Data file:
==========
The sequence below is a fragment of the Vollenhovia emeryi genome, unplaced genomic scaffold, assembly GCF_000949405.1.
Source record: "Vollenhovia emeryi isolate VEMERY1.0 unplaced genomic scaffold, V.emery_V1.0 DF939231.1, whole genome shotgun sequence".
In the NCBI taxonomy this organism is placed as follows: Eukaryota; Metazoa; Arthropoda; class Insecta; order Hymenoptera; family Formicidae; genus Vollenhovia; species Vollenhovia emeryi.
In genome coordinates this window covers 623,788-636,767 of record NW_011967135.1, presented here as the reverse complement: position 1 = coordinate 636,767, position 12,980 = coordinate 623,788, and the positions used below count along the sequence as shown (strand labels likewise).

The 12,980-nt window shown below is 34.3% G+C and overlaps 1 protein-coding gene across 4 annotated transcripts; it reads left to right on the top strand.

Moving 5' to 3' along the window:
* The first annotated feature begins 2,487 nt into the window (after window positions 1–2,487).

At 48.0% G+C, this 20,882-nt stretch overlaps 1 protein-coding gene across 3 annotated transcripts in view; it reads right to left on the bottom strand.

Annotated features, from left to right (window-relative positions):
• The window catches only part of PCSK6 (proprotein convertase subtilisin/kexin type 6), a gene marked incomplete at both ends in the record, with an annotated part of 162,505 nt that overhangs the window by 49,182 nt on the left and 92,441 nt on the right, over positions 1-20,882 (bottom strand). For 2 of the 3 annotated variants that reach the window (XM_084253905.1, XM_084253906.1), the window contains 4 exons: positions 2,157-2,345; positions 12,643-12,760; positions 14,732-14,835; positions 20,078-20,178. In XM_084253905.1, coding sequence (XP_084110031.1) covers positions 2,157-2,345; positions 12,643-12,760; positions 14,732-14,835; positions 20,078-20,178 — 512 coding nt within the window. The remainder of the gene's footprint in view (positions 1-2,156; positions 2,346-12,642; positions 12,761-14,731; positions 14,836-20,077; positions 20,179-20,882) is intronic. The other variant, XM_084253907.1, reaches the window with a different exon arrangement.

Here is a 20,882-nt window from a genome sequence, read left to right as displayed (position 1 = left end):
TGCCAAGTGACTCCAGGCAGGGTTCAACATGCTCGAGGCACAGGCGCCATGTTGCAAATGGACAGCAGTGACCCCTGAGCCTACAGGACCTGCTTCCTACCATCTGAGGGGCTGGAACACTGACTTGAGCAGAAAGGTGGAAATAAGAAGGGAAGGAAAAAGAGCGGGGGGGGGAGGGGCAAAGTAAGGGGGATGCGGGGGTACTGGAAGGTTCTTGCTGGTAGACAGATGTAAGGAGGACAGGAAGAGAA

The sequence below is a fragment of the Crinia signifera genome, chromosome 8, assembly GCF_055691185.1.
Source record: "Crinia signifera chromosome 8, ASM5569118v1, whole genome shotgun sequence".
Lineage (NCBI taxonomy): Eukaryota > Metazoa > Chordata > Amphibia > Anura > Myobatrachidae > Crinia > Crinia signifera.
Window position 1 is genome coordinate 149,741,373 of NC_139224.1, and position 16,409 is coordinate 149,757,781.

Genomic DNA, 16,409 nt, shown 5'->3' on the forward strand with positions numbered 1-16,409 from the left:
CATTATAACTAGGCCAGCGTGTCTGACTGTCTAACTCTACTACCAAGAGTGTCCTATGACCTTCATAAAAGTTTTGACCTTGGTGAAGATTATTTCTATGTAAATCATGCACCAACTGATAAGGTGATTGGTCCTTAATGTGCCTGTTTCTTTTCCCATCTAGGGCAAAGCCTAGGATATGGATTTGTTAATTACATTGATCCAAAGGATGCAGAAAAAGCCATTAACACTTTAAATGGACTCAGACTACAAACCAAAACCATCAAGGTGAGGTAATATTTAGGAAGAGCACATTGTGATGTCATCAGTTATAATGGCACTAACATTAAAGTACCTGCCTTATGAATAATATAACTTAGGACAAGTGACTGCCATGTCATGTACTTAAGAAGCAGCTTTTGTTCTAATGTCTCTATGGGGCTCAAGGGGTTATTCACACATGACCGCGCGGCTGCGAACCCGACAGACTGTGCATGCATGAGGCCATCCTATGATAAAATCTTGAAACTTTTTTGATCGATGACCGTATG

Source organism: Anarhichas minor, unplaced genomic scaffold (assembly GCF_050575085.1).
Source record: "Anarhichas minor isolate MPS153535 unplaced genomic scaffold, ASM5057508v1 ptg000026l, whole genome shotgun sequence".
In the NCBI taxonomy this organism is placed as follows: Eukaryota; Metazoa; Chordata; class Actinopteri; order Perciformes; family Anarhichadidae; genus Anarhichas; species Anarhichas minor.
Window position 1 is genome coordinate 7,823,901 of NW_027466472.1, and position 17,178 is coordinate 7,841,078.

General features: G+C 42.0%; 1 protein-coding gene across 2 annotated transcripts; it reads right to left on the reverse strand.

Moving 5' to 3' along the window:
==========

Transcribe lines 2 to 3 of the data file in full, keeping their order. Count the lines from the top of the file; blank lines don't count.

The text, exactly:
Source record: "Vollenhovia emeryi isolate VEMERY1.0 unplaced genomic scaffold, V.emery_V1.0 DF939231.1, whole genome shotgun sequence".
In the NCBI taxonomy this organism is placed as follows: Eukaryota; Metazoa; Arthropoda; class Insecta; order Hymenoptera; family Formicidae; genus Vollenhovia; species Vollenhovia emeryi.